4. Play with the Tempo and Pitch

It’s very common for a remix to be a different tempo than the original. For techno and trance music, producers almost always make it faster. For downtempo and ambient producers, they slow it down. When you are given a fresh batch of stems to remix, there are endless options to create. But one way to really ensure you’re about to make something unique is to stretch the time.

For example, you could take the lead vocal stem, pitch it down an octave and put the song in half-time. You could similarly pitch it up and put the song in double-time. Both of these will fundamentally alter the original song, so be careful with how far you take your version from the song’s original tempo/pitch. However, if you can pull off a big change in tempo and/or pitch, this will give you room to really make something original.

5. Restructure and Rewrite

If you’re remixing a song that has a “verse, chorus, verse, chorus, bridge, chorus” structure, try switching that order up off the bat. You could make the bridge the chorus, or the second verse the intro. And if you really want to challenge yourself, write each movement of the song on little pieces of paper then pick your new order from a hat! You can do this with lyrics, too.

Another popular effect in remixing is reverse. Have a cool lead melody? Reverse it. There’s no reason you have to keep a remix structure exactly as the original. In fact, some of the best remixes change the order in which certain themes are introduced to you. You could even base your entire remix off of the bridge.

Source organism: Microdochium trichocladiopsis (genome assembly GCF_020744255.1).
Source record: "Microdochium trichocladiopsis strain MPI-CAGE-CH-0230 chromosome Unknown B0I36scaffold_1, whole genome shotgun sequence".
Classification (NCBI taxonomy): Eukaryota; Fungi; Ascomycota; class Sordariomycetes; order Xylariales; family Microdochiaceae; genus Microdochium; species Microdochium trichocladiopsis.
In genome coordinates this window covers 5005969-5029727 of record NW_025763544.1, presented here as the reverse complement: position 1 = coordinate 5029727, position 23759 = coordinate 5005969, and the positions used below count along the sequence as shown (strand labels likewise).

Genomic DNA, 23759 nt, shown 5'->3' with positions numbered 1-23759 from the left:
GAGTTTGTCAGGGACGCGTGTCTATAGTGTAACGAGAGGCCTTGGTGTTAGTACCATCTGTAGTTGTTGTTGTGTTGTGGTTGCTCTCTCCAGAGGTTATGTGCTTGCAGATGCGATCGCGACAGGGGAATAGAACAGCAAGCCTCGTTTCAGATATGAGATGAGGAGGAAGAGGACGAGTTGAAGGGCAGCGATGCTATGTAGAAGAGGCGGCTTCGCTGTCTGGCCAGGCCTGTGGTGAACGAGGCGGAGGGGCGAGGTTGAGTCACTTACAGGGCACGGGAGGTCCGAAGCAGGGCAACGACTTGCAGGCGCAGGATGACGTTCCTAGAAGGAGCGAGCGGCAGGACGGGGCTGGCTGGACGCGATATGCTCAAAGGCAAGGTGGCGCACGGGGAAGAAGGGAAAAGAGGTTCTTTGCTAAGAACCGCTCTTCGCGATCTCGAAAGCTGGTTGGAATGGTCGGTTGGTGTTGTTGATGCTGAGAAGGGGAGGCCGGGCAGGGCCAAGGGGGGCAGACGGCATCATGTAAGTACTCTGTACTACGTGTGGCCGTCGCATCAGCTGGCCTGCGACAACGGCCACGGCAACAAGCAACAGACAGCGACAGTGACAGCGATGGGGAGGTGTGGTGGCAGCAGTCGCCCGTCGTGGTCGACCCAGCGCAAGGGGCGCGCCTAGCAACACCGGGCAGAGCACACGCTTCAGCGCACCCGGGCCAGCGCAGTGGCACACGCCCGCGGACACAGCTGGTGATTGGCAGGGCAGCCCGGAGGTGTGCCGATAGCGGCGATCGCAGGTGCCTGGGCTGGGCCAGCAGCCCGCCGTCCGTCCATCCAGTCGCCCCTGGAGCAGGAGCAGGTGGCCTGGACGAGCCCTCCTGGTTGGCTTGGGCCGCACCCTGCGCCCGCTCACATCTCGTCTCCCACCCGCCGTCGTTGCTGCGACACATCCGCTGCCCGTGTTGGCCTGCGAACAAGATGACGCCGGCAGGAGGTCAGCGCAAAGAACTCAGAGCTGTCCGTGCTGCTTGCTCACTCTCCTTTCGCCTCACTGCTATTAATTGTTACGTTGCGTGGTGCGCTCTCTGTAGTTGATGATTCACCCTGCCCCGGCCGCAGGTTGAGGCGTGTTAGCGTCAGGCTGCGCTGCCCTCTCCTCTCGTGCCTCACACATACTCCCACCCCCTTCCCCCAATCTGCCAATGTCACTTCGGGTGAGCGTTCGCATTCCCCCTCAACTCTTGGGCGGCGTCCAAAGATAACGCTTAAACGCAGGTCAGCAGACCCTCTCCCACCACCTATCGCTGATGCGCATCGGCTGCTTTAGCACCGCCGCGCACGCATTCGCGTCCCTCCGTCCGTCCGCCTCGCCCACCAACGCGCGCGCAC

Conclusion

There is no “right” or “wrong” way to approach a remix. However, it is easy to be predictable, and if fans of the original song are going to give your work a chance, they want to be excited and challenged by your remix. You can play with all of the methods listed above.

Sometimes it’s actually helpful to have more than one remix so you can really explore a song in and out. You might start with method two but later decide you want to pursue method three. And, of course, mixing and matching certain methods is encouraged. For example, you can use both method one and five in the same remix. The most important part is that you’re staying true to your sound while maintaining a sense of respect for the original. Other than that, experiment as much as you want, and have fun!

To learn more about modern mixing techniques (like EQ, Compression, Level, and Pan Setting, Digital Signal Processing, FX Sends, and more) from some of today’s leading engineers, preview Soundfly’s newest and most in-depth mentorship-assisted online course, Faders Up: Modern Mix Techniques I, for free today!

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Sam Friedman is a Brooklyn-based electronic producer and singer-songwriter, creating under the moniker Nerve Leak. Praised by major publications such as The Fader and Bullett Magazine, his unique blend of experimental and pop music has earned him hundreds of thousands of streams across the web. An interdisciplinary creative, he also works as a journalist for music publications such as Sonicbids, ReverbNation, Samplified, and Unrecorded.